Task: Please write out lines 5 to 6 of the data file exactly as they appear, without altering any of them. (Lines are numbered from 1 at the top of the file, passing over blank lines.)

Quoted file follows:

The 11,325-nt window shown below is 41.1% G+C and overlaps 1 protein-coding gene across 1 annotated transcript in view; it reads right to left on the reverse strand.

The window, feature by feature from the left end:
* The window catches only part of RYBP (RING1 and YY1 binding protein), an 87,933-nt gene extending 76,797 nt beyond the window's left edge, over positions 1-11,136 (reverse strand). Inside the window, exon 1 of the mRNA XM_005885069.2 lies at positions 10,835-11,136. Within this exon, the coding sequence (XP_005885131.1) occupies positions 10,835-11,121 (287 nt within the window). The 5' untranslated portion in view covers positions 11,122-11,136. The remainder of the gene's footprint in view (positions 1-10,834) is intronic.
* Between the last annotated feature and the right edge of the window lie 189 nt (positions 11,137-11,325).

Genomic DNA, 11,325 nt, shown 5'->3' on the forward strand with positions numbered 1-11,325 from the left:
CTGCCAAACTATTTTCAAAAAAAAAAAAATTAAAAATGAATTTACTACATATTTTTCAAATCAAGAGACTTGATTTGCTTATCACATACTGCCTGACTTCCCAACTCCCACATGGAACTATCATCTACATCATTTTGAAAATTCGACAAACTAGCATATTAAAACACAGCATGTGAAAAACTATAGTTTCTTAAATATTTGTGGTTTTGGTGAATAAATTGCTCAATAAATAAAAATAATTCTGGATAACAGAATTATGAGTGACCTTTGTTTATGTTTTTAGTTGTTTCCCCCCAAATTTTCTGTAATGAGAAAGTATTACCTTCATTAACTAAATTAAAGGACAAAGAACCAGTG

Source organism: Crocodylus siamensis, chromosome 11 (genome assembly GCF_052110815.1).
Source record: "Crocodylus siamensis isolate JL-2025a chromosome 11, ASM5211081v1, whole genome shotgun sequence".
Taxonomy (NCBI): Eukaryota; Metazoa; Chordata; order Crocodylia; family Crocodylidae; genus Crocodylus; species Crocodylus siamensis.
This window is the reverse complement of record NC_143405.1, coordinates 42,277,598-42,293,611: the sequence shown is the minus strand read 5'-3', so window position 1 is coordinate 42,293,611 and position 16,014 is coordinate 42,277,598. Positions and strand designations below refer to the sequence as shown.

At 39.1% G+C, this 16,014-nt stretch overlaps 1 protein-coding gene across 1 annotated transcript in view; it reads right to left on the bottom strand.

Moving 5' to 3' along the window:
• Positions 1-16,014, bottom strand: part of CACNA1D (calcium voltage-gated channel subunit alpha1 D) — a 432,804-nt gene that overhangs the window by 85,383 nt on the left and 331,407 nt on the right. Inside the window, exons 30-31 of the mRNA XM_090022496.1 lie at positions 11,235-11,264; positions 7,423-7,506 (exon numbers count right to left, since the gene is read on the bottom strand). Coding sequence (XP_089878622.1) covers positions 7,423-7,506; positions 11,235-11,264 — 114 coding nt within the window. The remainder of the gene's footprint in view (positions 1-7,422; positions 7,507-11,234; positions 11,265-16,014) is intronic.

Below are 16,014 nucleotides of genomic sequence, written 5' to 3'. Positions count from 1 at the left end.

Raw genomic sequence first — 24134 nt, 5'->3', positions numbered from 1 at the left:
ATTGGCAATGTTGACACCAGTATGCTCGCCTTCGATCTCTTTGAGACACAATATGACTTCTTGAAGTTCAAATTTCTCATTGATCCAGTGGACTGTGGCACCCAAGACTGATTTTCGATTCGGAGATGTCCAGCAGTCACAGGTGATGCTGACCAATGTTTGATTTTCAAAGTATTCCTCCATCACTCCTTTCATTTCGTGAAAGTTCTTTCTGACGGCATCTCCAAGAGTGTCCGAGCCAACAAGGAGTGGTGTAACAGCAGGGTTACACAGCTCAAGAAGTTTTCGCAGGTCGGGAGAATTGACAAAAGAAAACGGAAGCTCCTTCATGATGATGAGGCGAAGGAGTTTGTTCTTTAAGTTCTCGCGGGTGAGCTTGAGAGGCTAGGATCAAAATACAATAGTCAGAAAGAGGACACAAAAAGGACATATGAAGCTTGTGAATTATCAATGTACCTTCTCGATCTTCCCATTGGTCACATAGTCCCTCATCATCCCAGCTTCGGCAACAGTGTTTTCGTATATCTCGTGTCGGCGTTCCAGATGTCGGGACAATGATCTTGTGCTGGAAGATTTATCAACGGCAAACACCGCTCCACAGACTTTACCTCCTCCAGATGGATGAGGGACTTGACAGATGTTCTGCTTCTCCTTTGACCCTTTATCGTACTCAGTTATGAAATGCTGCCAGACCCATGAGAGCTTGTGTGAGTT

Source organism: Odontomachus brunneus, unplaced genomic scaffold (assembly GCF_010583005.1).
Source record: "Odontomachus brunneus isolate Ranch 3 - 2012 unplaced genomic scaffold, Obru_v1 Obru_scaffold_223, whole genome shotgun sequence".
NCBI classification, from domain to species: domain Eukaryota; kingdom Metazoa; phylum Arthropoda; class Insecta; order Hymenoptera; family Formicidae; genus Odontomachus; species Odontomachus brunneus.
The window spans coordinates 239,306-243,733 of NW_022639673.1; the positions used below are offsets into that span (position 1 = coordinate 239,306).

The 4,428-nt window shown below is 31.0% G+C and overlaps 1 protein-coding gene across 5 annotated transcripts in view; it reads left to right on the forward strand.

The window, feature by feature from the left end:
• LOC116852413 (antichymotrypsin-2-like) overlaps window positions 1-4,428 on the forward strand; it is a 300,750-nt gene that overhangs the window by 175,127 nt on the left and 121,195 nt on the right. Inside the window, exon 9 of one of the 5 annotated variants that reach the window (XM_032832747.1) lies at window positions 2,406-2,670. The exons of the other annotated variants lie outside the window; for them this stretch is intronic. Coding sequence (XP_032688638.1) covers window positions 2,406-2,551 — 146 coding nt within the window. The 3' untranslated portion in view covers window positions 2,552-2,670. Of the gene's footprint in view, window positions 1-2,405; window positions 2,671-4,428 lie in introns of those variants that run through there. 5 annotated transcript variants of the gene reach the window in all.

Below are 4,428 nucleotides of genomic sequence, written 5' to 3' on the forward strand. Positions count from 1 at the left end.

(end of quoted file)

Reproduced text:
Genomic DNA, 11,325 nt, shown 5'->3' on the forward strand with positions numbered 1-11,325 from the left:
CTGCCAAACTATTTTCAAAAAAAAAAAAATTAAAAATGAATTTACTACATATTTTTCAAATCAAGAGACTTGATTTGCTTATCACATACTGCCTGACTTCCCAACTCCCACATGGAACTATCATCTACATCATTTTGAAAATTCGACAAACTAGCATATTAAAACACAGCATGTGAAAAACTATAGTTTCTTAAATATTTGTGGTTTTGGTGAATAAATTGCTCAATAAATAAAAATAATTCTGGATAACAGAATTATGAGTGACCTTTGTTTATGTTTTTAGTTGTTTCCCCCCAAATTTTCTGTAATGAGAAAGTATTACCTTCATTAACTAAATTAAAGGACAAAGAACCAGTG